Background: Data on the natural history and prognostic variables of chronic urticaria and its subtypes are scarce.
Method: In order to inform our patients better about their prognosis we conducted an historical cohort study of patients who visited a tertiary referral centre at a university hospital between 1968 and 1990. Of 950 patients who were seen in our clinic we could trace 544 patients by using telephone directories, general practitioner records and population registers. These patients were sent a questionnaire.
Results: The response to the questionnaire was 68.4% (372 patients). Patients with severe disease and longer lasting disease at the time of the first visit proved to have a worse prognosis than patients with milder disease. The proportion cleared after 5 and 10 years was 29% and 44%, respectively. Dermographism showed the best prognosis and cold urticaria the worst. Patients with idiopathic urticaria without angioedema and the patients with angioedema did not differ significantly in prognosis.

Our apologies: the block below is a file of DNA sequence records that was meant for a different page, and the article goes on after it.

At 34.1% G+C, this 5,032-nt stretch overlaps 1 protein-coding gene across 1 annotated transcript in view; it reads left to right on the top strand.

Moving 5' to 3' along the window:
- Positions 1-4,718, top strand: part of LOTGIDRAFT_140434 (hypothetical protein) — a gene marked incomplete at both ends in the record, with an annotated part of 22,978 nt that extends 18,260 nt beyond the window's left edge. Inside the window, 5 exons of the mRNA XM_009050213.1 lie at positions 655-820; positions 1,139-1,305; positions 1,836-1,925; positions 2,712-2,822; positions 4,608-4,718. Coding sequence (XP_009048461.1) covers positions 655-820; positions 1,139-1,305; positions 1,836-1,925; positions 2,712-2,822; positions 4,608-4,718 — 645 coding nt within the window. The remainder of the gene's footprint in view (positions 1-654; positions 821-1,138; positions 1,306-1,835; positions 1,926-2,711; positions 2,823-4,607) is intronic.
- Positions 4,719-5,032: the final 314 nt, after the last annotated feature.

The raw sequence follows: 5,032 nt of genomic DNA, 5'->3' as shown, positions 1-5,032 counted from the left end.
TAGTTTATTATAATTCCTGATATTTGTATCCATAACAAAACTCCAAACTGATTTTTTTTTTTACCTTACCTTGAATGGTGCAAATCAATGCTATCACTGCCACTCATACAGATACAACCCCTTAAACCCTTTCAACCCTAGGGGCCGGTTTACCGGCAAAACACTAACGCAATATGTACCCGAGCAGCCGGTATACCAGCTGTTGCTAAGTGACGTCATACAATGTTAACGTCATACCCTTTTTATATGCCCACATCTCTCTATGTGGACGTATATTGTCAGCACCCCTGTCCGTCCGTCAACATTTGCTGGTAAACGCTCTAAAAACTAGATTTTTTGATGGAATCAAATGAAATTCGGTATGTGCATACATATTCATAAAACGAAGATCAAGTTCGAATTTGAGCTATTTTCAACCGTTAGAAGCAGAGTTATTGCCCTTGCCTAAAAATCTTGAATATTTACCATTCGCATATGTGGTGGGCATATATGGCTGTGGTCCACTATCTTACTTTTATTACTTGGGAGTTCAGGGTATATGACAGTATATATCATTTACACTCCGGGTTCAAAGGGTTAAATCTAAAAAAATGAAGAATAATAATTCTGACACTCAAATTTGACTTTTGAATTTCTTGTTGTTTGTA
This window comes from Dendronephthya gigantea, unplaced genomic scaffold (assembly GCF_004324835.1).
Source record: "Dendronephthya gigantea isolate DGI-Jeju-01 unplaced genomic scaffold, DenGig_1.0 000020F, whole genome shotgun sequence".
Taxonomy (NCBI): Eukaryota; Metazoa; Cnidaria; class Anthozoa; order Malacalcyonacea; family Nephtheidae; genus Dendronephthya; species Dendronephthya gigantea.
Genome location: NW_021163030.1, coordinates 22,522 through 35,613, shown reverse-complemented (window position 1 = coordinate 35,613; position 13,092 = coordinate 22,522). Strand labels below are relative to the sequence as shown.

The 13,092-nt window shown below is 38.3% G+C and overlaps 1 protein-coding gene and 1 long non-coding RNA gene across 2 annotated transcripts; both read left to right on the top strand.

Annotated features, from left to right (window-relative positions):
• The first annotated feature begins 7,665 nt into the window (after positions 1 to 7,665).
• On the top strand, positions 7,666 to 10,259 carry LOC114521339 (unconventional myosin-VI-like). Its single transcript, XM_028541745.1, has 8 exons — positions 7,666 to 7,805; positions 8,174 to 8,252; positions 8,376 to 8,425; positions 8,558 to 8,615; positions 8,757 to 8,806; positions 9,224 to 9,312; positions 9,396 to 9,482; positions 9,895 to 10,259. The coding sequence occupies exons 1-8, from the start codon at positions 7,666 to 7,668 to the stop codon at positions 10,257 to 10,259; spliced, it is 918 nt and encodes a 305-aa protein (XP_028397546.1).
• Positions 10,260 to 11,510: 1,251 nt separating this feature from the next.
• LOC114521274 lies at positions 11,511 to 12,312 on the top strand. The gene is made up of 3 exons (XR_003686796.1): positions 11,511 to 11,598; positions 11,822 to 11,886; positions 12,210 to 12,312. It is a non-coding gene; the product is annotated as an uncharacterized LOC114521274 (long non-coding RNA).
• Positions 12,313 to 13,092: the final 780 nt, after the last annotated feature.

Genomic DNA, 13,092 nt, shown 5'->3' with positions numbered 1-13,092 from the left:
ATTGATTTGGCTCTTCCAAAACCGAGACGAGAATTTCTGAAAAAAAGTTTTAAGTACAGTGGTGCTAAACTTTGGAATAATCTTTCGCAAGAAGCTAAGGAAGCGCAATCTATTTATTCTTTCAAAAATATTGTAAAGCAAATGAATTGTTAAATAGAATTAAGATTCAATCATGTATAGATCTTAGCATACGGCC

Conclusions: Although in this retrospective study patients with severe disease may have been more inclined to respond, we may conclude that the study results indicate a very refractory course of chronic urticaria in patients visiting a specialized dermatological unit. The study is not comparable with studies in patients visiting a general practitioner or a dermatology unit in a general hospital, but highlights the chronicity of the disease in this subgroup of patients with severe urticaria.